Friday, August 6, 2010

Using Timelines

This was suggested to me as a subject for this blog. I'm hoping you could comment on your understanding of the use of timelines in research so I and others can learn from you.

There is a family I've been keen on since I began research where I attempted a timeline to get a sense of the family's movements and structure. I had various facts but nothing made sense. The timeline should have helped but maybe I didn't do it right because I'm still in the dark, and time-lines are meant to be illuminating.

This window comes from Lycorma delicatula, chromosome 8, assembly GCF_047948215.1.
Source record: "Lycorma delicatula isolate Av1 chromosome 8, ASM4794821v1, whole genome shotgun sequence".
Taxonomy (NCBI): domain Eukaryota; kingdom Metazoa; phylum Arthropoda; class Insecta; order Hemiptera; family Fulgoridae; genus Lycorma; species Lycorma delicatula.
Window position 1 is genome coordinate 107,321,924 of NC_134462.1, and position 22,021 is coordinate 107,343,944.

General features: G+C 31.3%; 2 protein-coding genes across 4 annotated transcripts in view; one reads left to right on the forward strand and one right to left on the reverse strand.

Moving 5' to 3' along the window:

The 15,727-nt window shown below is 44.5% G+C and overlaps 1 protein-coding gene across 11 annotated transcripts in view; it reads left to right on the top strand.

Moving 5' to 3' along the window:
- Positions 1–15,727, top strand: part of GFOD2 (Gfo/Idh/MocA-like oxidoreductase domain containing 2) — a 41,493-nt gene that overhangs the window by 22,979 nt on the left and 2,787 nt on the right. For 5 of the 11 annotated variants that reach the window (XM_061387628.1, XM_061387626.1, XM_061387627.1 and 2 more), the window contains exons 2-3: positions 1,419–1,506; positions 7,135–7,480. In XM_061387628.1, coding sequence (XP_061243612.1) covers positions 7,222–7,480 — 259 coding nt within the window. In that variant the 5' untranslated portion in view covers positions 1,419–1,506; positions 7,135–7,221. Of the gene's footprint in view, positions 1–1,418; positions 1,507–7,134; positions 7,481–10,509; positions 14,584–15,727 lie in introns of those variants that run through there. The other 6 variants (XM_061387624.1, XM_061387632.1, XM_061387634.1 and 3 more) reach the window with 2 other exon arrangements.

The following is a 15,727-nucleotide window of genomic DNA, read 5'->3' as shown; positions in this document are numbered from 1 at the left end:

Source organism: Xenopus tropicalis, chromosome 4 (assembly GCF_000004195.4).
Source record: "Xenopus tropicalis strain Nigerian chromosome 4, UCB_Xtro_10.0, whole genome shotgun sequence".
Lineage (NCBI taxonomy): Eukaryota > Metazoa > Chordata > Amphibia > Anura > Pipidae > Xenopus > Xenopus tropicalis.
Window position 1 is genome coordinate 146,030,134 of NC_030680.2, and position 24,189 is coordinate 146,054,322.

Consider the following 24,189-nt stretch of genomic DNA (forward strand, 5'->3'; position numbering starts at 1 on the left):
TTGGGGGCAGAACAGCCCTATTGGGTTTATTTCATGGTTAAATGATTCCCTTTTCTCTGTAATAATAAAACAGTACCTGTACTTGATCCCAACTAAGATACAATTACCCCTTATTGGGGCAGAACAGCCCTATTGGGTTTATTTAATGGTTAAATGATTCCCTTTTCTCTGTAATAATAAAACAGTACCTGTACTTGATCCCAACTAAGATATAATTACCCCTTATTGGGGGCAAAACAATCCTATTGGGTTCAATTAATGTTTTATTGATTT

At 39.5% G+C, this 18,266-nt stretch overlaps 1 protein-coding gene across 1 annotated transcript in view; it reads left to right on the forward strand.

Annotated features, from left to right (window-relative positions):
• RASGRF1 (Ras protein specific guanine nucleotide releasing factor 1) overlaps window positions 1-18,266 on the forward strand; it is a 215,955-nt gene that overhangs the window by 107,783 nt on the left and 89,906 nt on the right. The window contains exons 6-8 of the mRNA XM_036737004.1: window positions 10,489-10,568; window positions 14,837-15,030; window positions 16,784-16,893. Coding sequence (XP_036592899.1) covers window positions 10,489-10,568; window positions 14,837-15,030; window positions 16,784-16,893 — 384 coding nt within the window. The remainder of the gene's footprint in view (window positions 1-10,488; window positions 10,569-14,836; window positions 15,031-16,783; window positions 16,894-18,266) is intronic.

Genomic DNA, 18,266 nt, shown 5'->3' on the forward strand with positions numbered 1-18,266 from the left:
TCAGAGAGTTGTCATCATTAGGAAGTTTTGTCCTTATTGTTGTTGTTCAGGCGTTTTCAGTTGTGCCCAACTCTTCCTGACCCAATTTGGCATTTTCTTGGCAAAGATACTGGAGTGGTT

There are beautiful images of timelines on google images. I didn't realise they could also be works of art!

Here is a beautiful site demonstrating one woman's history in the Australian Records and the author uses a timeline as part of it.

2 comments:

  1. Timelines work for me - I try and enter every date involving a particular family, especially if they move around a lot. It helps me to see where they were in any given time period. I don't do it for all families, just those where I am having trouble finding them.

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  2. I've used timelines to help date unidentified photos of family members. By establishing the ages and deaths of children and parents at a given time, I could correlate those with who I saw in photos.

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